DVR Dump Vol. 2: 10 Freshman Series I'm Keeping
The Hollywood Reporter's TV Critic on the fallout of what lives and dies in TV Land.
Continuing on a theme I wrote about here, there comes a time – and that time is now – where viewers (and, yes, critics) start weeding out the shows that are not going to make it. People can only watch so many series. Every fall they are making the decision to add to their total and, subsequently, delete a few former-favorites in the process.Three or four weeks into the season this ritual of elimination begins to get really bloody. For me, after giving the freshman crop of scripted shows enough consideration, I dropped the following series off my DVR: Last Man Standing, Man Up!, Once Upon A Timeand Pan Amfrom ABC; 2 Broke Girls, Unforgettableand A Gifted Man from CBS; Hart of Dixie, Ringer and The Secret Circlefrom the CW; American Horror Storyfrom FX; Hell on Wheelsfrom AMC; Whitneyand Prime Suspectfrom NBC; and Allen Gregoryfrom Fox. That doesn’t count nixing already canceled series like The Playboy Club, Free Agents, Charlie’s Angelsand How To Be A Gentleman. (For specific details on why I gave up on all of those shows, read the column in the link.)
Why so many? Why these shows? Does it really matter? (Most producers, networks and cable channels never really know why people say no. In my case, it’s pretty simple – the shows were either lousy from the start, never got better in subsequent episodes or weren’t compelling. In the current TV environment, if a show doesn’t make you excited to watch it, people won’t.)
If you want to get wonky about the whole notion of living and dying in TV Land, this is a column I wrote about whether, in the current mega-crowded television landscape, series deserve or will get second chances.
In the list of 14 shows I dumped from my DVR, I said that Fox’s Terra Nova and NBC’s Grimm were on the bubble -- I hadn't seen enough of the latter and, for some reason I can barely express, I was hoping that the former would snap out of its doldrums and really deliver. I was being patient. That patience is over. I dropped Terra Nova off the DVR, finally. Given all the high-priced talent involved behind the scenes, including Steven Spielberg, I was hoping that all of that money and ambition would ultimately spit out something really exceptional. Instead, it's like Mercedes Benz promised the world a thrilling new concept car and nearly two years later spit out a Kia (and given the advances with Kia, that comparison may be generous for Terra Nova).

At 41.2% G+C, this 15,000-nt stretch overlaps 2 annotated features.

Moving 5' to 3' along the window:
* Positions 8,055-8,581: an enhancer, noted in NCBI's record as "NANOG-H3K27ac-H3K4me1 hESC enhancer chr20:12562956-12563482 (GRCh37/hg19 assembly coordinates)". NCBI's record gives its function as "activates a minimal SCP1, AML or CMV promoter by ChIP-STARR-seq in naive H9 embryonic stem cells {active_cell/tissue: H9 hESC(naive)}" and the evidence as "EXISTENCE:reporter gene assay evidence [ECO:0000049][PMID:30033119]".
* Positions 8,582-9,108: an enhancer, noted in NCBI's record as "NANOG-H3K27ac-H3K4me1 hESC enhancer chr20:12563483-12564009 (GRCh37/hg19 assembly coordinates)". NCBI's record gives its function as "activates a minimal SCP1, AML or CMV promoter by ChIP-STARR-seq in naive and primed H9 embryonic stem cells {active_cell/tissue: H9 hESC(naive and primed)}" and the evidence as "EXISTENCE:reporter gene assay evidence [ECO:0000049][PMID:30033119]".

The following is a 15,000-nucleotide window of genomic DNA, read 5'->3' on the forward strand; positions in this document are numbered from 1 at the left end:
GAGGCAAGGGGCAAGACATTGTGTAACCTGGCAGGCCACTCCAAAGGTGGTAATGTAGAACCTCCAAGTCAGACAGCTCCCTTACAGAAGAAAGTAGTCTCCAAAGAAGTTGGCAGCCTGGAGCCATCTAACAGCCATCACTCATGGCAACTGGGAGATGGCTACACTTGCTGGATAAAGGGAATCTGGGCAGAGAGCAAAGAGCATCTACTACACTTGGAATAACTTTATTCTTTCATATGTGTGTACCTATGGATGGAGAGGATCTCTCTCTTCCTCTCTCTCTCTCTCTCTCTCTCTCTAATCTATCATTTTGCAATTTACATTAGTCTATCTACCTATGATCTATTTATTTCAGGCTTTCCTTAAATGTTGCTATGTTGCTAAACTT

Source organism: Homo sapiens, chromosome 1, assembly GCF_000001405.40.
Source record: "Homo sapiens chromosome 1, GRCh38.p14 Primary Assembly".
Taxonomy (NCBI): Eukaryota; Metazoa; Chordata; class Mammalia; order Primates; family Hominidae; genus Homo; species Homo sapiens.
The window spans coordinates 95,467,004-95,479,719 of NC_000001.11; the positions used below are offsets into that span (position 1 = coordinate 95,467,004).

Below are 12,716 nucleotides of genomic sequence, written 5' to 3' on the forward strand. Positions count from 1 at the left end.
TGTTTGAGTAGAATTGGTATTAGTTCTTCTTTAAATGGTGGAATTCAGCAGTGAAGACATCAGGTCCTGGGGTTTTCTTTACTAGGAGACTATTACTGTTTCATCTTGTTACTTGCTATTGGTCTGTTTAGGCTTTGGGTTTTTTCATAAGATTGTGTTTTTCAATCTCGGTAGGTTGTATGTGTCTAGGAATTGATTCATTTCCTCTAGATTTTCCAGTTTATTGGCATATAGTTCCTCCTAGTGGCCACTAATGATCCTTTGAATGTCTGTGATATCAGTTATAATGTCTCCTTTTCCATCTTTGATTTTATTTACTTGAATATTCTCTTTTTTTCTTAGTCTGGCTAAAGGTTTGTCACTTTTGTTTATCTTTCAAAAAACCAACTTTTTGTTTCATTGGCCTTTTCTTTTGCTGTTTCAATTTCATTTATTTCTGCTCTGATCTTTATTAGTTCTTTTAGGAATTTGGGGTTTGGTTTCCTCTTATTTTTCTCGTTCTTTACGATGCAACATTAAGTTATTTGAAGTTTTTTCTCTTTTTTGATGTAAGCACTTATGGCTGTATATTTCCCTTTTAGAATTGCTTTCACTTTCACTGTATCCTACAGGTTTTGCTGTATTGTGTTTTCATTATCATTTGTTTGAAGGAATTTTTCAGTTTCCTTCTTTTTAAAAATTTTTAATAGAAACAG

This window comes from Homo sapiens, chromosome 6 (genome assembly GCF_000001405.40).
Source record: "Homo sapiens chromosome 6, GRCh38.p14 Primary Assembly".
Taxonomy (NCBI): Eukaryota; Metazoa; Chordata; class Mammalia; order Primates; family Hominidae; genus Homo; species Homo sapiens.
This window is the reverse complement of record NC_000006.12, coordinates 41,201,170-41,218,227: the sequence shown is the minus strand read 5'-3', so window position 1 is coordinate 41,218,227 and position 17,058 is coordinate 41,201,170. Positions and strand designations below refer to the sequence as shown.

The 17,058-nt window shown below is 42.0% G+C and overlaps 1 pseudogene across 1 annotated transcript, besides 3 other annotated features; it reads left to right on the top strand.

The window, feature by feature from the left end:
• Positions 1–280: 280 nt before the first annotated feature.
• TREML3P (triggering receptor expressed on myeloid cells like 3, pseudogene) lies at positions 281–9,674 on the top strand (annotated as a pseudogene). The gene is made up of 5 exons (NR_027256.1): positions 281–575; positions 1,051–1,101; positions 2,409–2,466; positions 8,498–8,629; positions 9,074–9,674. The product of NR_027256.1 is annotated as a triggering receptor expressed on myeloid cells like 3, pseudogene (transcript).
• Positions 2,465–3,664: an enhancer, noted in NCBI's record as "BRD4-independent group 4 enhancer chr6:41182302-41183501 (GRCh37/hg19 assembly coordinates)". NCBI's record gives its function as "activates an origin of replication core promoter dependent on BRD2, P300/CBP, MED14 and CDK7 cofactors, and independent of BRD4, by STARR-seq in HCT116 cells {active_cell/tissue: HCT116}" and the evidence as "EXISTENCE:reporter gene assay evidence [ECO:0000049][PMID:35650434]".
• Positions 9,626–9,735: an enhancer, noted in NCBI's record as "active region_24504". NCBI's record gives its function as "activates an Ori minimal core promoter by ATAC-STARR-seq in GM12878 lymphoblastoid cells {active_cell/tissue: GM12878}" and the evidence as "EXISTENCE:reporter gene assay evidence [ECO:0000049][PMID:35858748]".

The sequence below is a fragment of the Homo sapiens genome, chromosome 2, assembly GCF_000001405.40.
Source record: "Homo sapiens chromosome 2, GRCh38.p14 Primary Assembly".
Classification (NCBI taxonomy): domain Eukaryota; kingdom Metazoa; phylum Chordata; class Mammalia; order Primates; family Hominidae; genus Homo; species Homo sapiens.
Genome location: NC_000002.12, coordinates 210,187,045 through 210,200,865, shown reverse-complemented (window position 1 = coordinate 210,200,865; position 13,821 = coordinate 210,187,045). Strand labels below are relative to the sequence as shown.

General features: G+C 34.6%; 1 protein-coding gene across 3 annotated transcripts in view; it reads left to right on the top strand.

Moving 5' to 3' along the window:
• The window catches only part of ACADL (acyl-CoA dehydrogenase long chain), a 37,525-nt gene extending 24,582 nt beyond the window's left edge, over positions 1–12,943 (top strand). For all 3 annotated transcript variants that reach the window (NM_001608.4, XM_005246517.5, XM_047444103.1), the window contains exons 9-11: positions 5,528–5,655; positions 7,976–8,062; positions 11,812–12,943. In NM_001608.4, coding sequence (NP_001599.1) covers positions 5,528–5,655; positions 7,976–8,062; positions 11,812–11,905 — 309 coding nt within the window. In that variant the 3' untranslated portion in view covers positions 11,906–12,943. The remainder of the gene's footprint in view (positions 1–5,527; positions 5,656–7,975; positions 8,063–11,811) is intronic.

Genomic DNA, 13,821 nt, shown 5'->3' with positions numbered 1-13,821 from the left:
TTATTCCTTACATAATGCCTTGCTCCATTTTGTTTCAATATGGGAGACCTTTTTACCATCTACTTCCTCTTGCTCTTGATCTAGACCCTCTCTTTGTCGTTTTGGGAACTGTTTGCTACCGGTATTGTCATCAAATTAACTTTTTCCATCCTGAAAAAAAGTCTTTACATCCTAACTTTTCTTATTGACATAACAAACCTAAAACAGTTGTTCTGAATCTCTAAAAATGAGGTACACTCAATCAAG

Enough about failure. Here are the 10 fall series I'm sticking with:
Homeland (Showtime): Now this is a compelling series. It’s currently jostling with Boss on Starz as the best new freshman series. The premise – returned American prisoner of war might actually have been turned by his terrorist captors – has been intriguing each week and the performances from Claire Danes, Damian Lewis, Morena Baccarin and Mandy Patinkin have been outstanding.
Boss (Starz): An out-of-the-box astounding performance from Kelsey Grammer anchors this King Lear-like look at politics and power in Chicago. It’s a creative coming out party for series creator Farhad Safinia, who delivered the Boss universe fully-formed.
Enlightened (HBO): Mike White and Laura Dern have crafted this half-hour series in such a way that there’s nothing like it on television. Dramatic, funny, quirky and unexpected in so many places, it’s arguably the best show you’re not watching (and the fact is, not enough people are watching it). Here’s hoping that aforementioned patience from HBO pays off here.
New Girl (Fox): So many of the freshman sitcoms have been weak and humorless. Zooey Deschanel brings a freshness and quirkiness to her role as a naïve girl in the shark-infested dating waters of the big city.
The X Factor (Fox): Immediately more intriguing than American Idol, much of the credit here goes to the return to television of Simon Cowell and his excellent decision to bring on L.A. Reid as a judge. Those two alone, with their gravitas, clout and judgment, make every other singing competition look like a cat fight or a crap shoot.
Suburgatory (ABC): This sitcom was strong from the start – single dad uproots teenage daughter and drops her in the suburts to protect her, which backfires on both of them. The excellent cast features a breakout performance from Jane Levy.
Revenge (ABC): Holy guilty pleasures, Batman. Who would have guessed that this sudsy tale of killing off enemies from the past in the Hamptons could be so delicious?
Up All Night (NBC): Rooting hard for Will Arnett and Christina Applegate helps this series as it tries to graft on a secondary story line featuring Maya Rudolph, which is still a struggle and a work in progress. Luckily, the material with Arnett and Applegate has been funny since the pilot.
Person of Interest (CBS): It’s always comforting to have one closed-ended procedural on the docket and this fits the bill. The element of unpredictability and cyber-intrusion helps out a lot. Not great but good enough.
Grimm (NBC): Friday night is choking with genre series, but there's something about Grimm that keeps me interested. Sometimes you need a show that's escapist and entertaining. And while Fringe has always fulfilled that role -- and I continue to love it -- it needs more attention (no complaint there). In Grimm, I enjoy the ride and flip around on the iPad at the same time.
And that’s it. Like everybody else, to fit some of these new series on to the DVR, I had to weed out old favorites. But that’s tale of woe best left for another column.
Sundance: On the Scene